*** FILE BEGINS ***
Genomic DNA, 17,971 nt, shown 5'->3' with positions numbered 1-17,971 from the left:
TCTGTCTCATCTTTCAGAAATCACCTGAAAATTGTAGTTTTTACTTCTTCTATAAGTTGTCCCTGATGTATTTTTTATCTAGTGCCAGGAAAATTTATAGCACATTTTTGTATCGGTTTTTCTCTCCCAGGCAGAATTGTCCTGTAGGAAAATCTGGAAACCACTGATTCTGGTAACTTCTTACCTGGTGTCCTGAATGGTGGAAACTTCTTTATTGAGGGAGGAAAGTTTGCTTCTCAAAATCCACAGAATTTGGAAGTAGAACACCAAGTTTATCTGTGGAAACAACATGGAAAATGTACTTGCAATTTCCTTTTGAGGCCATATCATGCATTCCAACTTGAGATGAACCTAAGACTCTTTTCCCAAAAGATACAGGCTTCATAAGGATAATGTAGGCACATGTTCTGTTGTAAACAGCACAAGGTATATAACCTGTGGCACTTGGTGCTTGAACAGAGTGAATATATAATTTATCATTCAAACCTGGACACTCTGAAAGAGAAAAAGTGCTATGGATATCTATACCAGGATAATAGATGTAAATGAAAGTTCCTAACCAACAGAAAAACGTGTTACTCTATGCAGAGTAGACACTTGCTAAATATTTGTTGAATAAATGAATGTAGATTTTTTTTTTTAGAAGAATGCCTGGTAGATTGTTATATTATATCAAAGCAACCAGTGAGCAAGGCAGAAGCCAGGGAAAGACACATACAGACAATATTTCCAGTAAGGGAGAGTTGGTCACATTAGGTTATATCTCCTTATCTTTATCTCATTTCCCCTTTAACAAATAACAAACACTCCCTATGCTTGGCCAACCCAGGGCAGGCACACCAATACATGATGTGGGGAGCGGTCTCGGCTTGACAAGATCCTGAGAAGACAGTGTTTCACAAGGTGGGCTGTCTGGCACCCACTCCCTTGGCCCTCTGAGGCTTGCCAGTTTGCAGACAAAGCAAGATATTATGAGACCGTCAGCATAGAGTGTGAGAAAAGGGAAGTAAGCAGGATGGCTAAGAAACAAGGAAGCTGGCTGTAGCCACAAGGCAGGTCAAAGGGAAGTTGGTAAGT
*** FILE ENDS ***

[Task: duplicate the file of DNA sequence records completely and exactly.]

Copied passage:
Genomic DNA, 17,971 nt, shown 5'->3' with positions numbered 1-17,971 from the left:
TCTGTCTCATCTTTCAGAAATCACCTGAAAATTGTAGTTTTTACTTCTTCTATAAGTTGTCCCTGATGTATTTTTTATCTAGTGCCAGGAAAATTTATAGCACATTTTTGTATCGGTTTTTCTCTCCCAGGCAGAATTGTCCTGTAGGAAAATCTGGAAACCACTGATTCTGGTAACTTCTTACCTGGTGTCCTGAATGGTGGAAACTTCTTTATTGAGGGAGGAAAGTTTGCTTCTCAAAATCCACAGAATTTGGAAGTAGAACACCAAGTTTATCTGTGGAAACAACATGGAAAATGTACTTGCAATTTCCTTTTGAGGCCATATCATGCATTCCAACTTGAGATGAACCTAAGACTCTTTTCCCAAAAGATACAGGCTTCATAAGGATAATGTAGGCACATGTTCTGTTGTAAACAGCACAAGGTATATAACCTGTGGCACTTGGTGCTTGAACAGAGTGAATATATAATTTATCATTCAAACCTGGACACTCTGAAAGAGAAAAAGTGCTATGGATATCTATACCAGGATAATAGATGTAAATGAAAGTTCCTAACCAACAGAAAAACGTGTTACTCTATGCAGAGTAGACACTTGCTAAATATTTGTTGAATAAATGAATGTAGATTTTTTTTTTTAGAAGAATGCCTGGTAGATTGTTATATTATATCAAAGCAACCAGTGAGCAAGGCAGAAGCCAGGGAAAGACACATACAGACAATATTTCCAGTAAGGGAGAGTTGGTCACATTAGGTTATATCTCCTTATCTTTATCTCATTTCCCCTTTAACAAATAACAAACACTCCCTATGCTTGGCCAACCCAGGGCAGGCACACCAATACATGATGTGGGGAGCGGTCTCGGCTTGACAAGATCCTGAGAAGACAGTGTTTCACAAGGTGGGCTGTCTGGCACCCACTCCCTTGGCCCTCTGAGGCTTGCCAGTTTGCAGACAAAGCAAGATATTATGAGACCGTCAGCATAGAGTGTGAGAAAAGGGAAGTAAGCAGGATGGCTAAGAAACAAGGAAGCTGGCTGTAGCCACAAGGCAGGTCAAAGGGAAGTTGGTAAGT